Thursday, 28 January 2016

TODAY IN HISTORY: Saleh reveals attack by Fedemo as NRA heads to Tororo January 28 1986


Salim Saleh

After taking over the strategic city of Jinja on January 27, the National Resistance Army turned their focus on the border town of Tororo.

There was however tension in areas they had previously captured, when NRA Troops  battled members of the Ugandan Freedom Movement on a road between Kampala and Jinja, according to NRA field commander Salim Saleh. 

The New York Times reported that the trouble was said to have begun when the Resistance Army, led by Museveni, insisted that troops of the Freedom Movement and a second rebel group be disarmed before joining the new Government.


THE NEW YORK TIMES REPORT

NAIROBI, Kenya, Jan. 28— Ugandan rebels who overthrew the Government two days ago were reported today to have clashed with another rebel faction.

Troops of the National Resistance Army, which seized control on Sunday, battled members of the Ugandan Freedom Movement on a road between Kampala and Jinja, according to Salim Saleh, a field commander of the Resistance Army.

The trouble was said to have begun when the Resistance Army, led by Yoweri Museveni, insisted that troops of the Freedom Movement and a second rebel group be disarmed before joining the new Government.

The Freedom Movement troops, armed with weapons seized from retreating soldiers of the former Government, instead set up roadblocks, according to Western diplomats. A meeting is reportedly scheduled for Wednesday (January 29 1986) between the opposing factions.


Ugandan Freedom Movement is a guerrilla group which had once been aligned to the ousted military regime of Gen. Tito Okello.

The new Government controls Kampala, Jinja and Entebbe. The Freedom Movement had initially joined the former Government, but then switched sides to the Resistance Army in battles for control of Kampala.

Soldiers of the overthrown Government, meanwhile, were reported on a looting spree as they fled toward the north and east.





Museveni, flanked by Saleh addresses his troop in the bush

Mr. Museveni has said that 7,000 soldiers have surrendered and that others have joined his movement, but many others have apparently refused to lay down their arms.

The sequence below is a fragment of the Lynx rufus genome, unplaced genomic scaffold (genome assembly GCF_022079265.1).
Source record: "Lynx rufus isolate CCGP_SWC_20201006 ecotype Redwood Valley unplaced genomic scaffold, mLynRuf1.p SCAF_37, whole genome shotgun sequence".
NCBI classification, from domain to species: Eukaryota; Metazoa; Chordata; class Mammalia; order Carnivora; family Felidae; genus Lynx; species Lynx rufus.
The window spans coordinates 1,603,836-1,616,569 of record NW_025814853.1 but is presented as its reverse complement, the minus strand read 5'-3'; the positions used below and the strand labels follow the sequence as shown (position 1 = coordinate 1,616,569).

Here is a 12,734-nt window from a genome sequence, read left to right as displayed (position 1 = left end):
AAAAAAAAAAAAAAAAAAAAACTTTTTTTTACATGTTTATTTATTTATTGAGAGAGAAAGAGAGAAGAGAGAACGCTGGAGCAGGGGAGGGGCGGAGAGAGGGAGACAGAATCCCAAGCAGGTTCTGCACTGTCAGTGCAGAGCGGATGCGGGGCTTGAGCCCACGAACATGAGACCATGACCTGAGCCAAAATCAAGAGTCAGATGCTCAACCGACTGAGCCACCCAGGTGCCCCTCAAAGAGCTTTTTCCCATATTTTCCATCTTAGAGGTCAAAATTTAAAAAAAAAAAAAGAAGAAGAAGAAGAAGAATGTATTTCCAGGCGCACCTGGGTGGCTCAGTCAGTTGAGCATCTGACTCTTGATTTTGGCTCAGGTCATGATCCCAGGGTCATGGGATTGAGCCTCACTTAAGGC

The new Ugandan leader, (who is due to be sworn in on Wednesday January 29), has said that he plans to form a broadly based Government and will not seek retaliation against those who opposed him.



The Orlando Sentinel Report


NRA rebels consolidating their control of Uganda swept east across the country Tuesday (January 28 1986) in pursuit of fleeing government forces. Thousands of refugees fled into neighboring Kenya to escape the conflict.

Mechanized units of the NRA charged out of Jinja, Uganda's second-largest city 45 miles east of the capital of Kampala, and advanced to Tororo, close to the Kenyan border.

Diplomats said soldiers were putting up token resistance on the highway between Jinja and the border, but rebels officials said the road was expected to be cleared of soldiers by the end of the week.


Salim Saleh


The whereabouts of the deposed Ugandan leader, Gen. Tito Okello, and army commander Basilio Okello, who is not related to the former head of state, were still not known. Gen. Tito Okello was reportedly in Kenya on Saturday.

The National Resistance Army Tuesday controlled about two-thirds of the country. The NRA proclaimed itself the government of the East African nation on Sunday after capturing the capital in a bitter two-day siege.

The rebels captured Jinja on Monday. The city of 55,000 people houses key railroad intersections and the Owen Falls dam, the main source of power for Kampala and western Uganda.

About 7,000 soldiers -- about half the nation's army -- were captured in the fighting, rebel leaders said. An NRA official said some were permitted to join the rebels but said others would undergo ''political re-education''.

''They will be put to work,'' an NRA official said. ''There are roads to be dug and houses to be built. These troops have destroyed large areas of Uganda and will now rebuild them.''

Kenyan border officials said about 8,000 Ugandans have crossed the border to escape the retreating government forces, who reportedly have looted and committed rape while fleeing the advancing rebel units.

Kenyan officials said 5,000 civilians had crossed the border at the Kenyan town of Busia, near the Ugandan city of Tororo, in the past two days. Another 3,000 crossed at Malaba, an Ugandan city 200 miles northwest of Nairobi, Kenya.

U.N. officials said Kenyan border forces were preventing Ugandan soldiers from crossing into Kenya but were permitting civilians to enter the country, which tried to mediate a settlement to Uganda's long civil conflict.

The United Nations High Commissioner for Refugees office in Nairobi sent officials to the border to help process the flood of refugees, a U.N. official said in Nairobi.



MUSEVENI reveals how Kampala fell to the NRA on January 26

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